Truth be known if Holden hadn't made an announcement Toyota would have done so soon anyway.
     
  17. commodore665

    commodore665 expat Saffa

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    I happened to bump into one of the salesman from my Holden Dealer in a cafe last week , we were just chatting about this and that , and the topic switched to the new Commodore , he said something very relevant , " the people who are doing the most complaining about the rear drive Commodore being killed off , are the ones who have bought the big lumbering 4x4 SUV'S , if they were such fans of the big sedans , they would have continued to buy them , and the Commodore as we know it might still be around , " damned straight . As an aside I'm going to reserve judgement on the replacement until I see and drive one , but apparently the technology on the new car will be very good .
     
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  18. Noeleter

    Noeleter Active Member

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    Probably a lot of truth in that although there are those of us that have not bought SUVs but would probably prefer one to a small fwd "conodore" and will not be "conned" that it is a commodore.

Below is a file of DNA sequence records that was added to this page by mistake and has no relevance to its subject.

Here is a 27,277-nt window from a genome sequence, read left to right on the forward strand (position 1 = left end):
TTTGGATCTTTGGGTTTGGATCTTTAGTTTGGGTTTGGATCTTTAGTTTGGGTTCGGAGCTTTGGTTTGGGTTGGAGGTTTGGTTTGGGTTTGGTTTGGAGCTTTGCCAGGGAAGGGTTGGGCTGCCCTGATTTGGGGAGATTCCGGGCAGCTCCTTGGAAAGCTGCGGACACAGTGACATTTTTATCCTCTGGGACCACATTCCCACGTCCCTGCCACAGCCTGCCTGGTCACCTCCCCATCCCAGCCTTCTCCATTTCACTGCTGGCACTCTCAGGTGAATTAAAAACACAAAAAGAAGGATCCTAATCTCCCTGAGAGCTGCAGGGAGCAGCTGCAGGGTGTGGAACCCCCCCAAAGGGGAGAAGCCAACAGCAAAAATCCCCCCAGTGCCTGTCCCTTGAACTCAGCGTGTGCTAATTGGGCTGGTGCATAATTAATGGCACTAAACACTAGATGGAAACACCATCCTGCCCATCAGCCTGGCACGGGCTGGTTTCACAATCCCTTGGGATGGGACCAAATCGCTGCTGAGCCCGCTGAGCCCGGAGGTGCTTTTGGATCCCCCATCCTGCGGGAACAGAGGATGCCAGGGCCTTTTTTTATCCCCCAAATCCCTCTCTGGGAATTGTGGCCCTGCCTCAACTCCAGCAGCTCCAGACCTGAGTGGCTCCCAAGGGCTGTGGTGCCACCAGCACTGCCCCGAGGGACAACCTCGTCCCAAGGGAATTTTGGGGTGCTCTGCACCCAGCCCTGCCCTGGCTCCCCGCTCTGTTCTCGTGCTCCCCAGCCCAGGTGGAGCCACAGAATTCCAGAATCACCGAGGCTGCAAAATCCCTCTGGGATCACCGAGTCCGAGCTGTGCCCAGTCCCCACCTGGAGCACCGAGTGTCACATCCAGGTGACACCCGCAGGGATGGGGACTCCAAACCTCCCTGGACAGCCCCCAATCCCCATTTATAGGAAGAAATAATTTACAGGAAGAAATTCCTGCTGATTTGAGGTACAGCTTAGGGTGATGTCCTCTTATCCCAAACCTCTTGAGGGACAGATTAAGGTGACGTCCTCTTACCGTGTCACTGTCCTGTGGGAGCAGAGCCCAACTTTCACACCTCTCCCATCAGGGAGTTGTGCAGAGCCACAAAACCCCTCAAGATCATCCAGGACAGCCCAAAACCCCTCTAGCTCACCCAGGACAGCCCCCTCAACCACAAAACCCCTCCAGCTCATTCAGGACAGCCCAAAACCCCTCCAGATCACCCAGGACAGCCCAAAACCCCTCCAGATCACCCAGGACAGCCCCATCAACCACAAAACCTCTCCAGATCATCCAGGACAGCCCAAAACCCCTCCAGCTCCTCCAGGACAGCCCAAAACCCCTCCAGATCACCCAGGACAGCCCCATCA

19. Reaper

    Reaper Tells it like it is.

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    To some extent that is correct. One massive thing that has been overlooked by most is why the dual cab ute etc has risen in popularity and the 2 massive contributing factors:

    1. The mostly don't attract FBT when they are operated by a business compared to most other vehicles that do. In effect you can give your employee one of these to cart the family around on the company tax free.
    2. 4WD's etc have different/exempt ADR's and mandated safety standards which are required on traditional car based motor vehicles.

    For sure your big Kluger/Captiva/whatever SUV's are also more fashionable for mum's truckster in the private buyer segment and that has also contributed significantly however the 2 points noted above made a massive difference across Australia's new car market.
     
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  20. immortality

    immortality Moderator Staff Member

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    LOL, we call those the Remuera tractors, all the house wives with there fancy 4x4's.

    Tradies have mostly gone to the likes of the Ford Ranger (the most popular model here in NZ now) Vs the more traditional Holden and Ford utes.